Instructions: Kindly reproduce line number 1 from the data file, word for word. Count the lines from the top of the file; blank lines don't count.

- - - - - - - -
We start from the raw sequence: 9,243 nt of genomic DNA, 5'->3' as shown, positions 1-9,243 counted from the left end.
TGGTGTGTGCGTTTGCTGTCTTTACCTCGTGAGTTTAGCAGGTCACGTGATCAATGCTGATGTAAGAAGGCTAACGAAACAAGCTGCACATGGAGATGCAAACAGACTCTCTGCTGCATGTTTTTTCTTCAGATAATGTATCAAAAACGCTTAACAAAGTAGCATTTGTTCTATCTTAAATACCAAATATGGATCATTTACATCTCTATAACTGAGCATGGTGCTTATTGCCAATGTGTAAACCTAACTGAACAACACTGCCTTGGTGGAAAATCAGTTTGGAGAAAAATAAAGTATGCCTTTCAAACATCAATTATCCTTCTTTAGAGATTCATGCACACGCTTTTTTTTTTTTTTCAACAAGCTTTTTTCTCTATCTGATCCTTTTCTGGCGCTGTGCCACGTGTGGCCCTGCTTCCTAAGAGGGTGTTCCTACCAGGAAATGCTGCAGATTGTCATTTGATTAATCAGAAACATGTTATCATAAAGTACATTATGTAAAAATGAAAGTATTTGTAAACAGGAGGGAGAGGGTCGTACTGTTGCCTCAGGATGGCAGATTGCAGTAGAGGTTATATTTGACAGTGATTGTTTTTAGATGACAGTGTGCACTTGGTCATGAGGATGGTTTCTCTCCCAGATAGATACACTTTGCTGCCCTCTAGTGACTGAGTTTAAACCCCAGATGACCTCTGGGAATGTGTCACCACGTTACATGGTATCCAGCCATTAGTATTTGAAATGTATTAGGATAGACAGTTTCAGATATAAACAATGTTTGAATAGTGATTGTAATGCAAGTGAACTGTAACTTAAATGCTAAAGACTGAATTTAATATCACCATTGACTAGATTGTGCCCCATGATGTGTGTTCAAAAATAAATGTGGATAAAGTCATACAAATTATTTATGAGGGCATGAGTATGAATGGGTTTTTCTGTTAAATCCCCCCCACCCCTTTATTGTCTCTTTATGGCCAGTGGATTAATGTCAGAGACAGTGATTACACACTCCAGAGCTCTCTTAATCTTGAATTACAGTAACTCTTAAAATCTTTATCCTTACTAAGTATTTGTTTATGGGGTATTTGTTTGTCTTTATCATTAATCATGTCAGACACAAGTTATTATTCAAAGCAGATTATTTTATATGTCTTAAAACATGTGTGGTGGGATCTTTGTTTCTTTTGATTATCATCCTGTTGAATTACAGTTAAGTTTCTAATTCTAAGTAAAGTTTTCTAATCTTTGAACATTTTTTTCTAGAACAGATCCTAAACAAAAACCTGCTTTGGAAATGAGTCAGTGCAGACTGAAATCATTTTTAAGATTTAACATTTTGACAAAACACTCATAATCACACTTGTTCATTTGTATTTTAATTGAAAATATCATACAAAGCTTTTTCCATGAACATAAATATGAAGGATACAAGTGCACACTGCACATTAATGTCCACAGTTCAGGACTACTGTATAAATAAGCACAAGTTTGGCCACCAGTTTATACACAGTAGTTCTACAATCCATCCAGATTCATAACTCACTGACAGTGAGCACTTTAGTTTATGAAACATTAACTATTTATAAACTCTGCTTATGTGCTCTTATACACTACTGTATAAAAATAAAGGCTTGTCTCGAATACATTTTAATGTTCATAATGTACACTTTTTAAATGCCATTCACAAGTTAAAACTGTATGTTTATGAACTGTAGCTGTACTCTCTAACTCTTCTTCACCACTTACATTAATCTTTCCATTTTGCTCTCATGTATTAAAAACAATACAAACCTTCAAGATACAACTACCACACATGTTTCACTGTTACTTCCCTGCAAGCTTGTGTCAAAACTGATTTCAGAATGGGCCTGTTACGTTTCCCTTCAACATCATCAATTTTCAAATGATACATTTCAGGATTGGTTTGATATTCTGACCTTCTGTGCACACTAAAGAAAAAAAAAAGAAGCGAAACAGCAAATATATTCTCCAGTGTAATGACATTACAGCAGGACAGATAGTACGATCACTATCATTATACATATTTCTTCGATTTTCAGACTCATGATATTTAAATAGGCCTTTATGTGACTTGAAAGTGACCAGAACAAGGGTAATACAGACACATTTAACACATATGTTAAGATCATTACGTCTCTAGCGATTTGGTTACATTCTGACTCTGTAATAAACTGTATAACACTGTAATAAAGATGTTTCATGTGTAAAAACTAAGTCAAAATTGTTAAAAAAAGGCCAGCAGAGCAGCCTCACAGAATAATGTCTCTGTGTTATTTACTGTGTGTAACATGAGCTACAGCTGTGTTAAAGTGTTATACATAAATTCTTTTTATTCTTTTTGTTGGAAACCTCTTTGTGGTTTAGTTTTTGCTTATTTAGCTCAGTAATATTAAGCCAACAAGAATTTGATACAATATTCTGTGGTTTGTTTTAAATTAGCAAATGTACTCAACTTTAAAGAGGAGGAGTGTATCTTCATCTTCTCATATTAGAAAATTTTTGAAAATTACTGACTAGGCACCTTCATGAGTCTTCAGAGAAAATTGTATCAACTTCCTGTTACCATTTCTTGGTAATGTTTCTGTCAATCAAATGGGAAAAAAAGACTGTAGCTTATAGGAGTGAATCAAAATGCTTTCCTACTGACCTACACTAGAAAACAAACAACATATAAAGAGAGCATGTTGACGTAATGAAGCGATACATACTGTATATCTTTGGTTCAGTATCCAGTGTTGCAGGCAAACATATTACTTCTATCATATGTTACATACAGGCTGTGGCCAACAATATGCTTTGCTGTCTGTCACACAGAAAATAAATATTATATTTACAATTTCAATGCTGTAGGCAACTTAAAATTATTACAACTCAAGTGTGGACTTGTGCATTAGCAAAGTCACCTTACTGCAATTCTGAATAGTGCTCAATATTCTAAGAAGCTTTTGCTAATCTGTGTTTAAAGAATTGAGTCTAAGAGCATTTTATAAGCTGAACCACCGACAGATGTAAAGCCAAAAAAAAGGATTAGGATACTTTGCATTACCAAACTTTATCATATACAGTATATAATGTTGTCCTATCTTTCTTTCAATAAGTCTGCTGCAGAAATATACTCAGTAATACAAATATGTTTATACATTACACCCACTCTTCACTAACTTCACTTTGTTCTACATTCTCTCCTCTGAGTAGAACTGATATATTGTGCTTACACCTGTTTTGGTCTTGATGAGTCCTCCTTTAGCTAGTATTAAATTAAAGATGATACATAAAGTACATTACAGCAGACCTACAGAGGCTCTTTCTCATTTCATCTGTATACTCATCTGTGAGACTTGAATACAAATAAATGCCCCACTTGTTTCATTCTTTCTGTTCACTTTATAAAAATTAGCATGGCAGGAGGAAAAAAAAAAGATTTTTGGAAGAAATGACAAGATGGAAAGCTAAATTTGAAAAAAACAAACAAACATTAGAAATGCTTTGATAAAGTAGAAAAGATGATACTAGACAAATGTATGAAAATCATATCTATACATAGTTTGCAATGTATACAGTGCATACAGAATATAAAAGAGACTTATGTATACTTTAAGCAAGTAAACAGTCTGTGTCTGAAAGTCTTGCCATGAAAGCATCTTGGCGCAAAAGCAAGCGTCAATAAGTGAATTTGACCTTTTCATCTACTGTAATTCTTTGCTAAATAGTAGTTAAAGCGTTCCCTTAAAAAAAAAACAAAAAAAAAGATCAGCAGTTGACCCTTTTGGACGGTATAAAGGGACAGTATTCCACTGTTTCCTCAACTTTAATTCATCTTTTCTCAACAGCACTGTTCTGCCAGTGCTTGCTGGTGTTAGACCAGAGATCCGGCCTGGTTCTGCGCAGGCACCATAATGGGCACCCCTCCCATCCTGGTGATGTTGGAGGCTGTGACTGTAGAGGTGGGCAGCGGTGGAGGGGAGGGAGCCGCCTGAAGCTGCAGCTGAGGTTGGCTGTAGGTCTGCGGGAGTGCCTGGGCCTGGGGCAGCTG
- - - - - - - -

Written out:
We start from the raw sequence: 9,243 nt of genomic DNA, 5'->3' as shown, positions 1-9,243 counted from the left end.